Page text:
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The Blaise Pascal University organised a conference about:“Europe and Sustainable Developpement”.

Birgit DAIBER FMA Member, participated in this event.


Blaise-Pascal-University in Clermont- Ferrand organized from 19-21 October 2016 a high-level Seminar to discuss the outcomes of the ‘Adapt- Econ II’ research-project (funded by EU-FP8) with experts from various European universities (from Iceland to Romania) and Jean-Monnet-Students working as young researchers in the project, preparing their PhD. Besides the very impressive research-findings the participants were interested to discuss the role of the European Parliament in decision-making on sustainable development and degrowth – especially decarbonisation and resourcemanagement – and by this reason my colleague Eva Quistorp and I were invited to give an insight related to our specific experience: Already in the 1980’s debates on sustainability started in the European Parliament, the concept of ‘sustainable development’ was included for the first time into the Maastricht-Treaty 1991 and became one of the prior goals of the Union in 1999 with the Amsterdam-Treaty. Since 2001 the EU-Commission has been presenting strategies to reach this goal – not to forget that the European Environmental Bureau (EEB) wasfounded in 1974 – so one may conclude the record of the European Union in sustainable development strategies is not so bad– at least compared with strategies on national levels.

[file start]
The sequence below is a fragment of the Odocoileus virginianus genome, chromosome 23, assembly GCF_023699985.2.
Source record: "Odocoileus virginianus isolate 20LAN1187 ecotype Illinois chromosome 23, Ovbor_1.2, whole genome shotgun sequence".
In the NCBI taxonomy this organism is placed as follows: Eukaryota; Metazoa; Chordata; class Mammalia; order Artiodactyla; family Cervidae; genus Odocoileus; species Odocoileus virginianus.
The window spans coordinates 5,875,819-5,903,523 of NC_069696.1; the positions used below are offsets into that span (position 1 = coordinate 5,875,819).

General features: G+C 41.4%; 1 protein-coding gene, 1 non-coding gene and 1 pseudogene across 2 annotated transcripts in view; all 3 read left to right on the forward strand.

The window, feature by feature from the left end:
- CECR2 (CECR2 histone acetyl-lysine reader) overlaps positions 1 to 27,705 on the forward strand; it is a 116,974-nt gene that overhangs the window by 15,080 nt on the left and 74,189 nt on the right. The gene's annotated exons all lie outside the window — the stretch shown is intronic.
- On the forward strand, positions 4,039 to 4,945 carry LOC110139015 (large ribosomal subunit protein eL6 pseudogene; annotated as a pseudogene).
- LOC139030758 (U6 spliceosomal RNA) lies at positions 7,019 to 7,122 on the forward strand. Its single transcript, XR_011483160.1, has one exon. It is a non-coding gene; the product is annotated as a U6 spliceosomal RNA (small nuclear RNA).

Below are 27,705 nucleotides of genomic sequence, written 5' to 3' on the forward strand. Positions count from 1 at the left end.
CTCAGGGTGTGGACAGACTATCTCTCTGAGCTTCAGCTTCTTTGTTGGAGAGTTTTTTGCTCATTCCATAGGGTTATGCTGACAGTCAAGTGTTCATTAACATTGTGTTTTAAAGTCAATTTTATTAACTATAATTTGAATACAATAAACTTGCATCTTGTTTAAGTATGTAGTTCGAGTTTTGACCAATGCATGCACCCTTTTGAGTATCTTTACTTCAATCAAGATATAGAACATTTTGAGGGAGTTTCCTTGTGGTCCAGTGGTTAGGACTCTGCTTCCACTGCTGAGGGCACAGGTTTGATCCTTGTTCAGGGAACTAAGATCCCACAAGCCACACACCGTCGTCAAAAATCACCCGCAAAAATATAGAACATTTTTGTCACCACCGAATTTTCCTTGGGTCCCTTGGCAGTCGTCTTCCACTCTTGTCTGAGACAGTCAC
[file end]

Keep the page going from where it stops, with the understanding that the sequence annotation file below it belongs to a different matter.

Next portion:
In nine thematic sessions and twodebates with politicians the experts and young researchers discussed issues as macroeconomics, inclusive wealth indices, climate change, propositions for decarbonisation and environmental efficiency of industrial ecology. They presented their ‘world 6’ dynamic model on metal resources, showing scenarios on the finite nature of metals (especially copper and iron). In a public debate Former MEPs and French politicians pointed out the difference between the good purposes of European sustainable development initiatives, circle economy and decarbonisation and the still very limited practice. What the young researchers wanted to know especially from the Former MEPs was ‘how can we develop paths to communicate our findings with the European Parliament – and how could a Forum for such an exchange be initiated?’ Unfortunately, we as former MEPs couldn’t give an answer to this demand. But wouldn’t this be an idea to follow – for example as Forum or a ‘Structured Dialogue’ (well experienced by the EU-Commission in various fields of activities) between the parliamentary Committee for Research and young European researchers?


October 17, 2016
October 19, 2016
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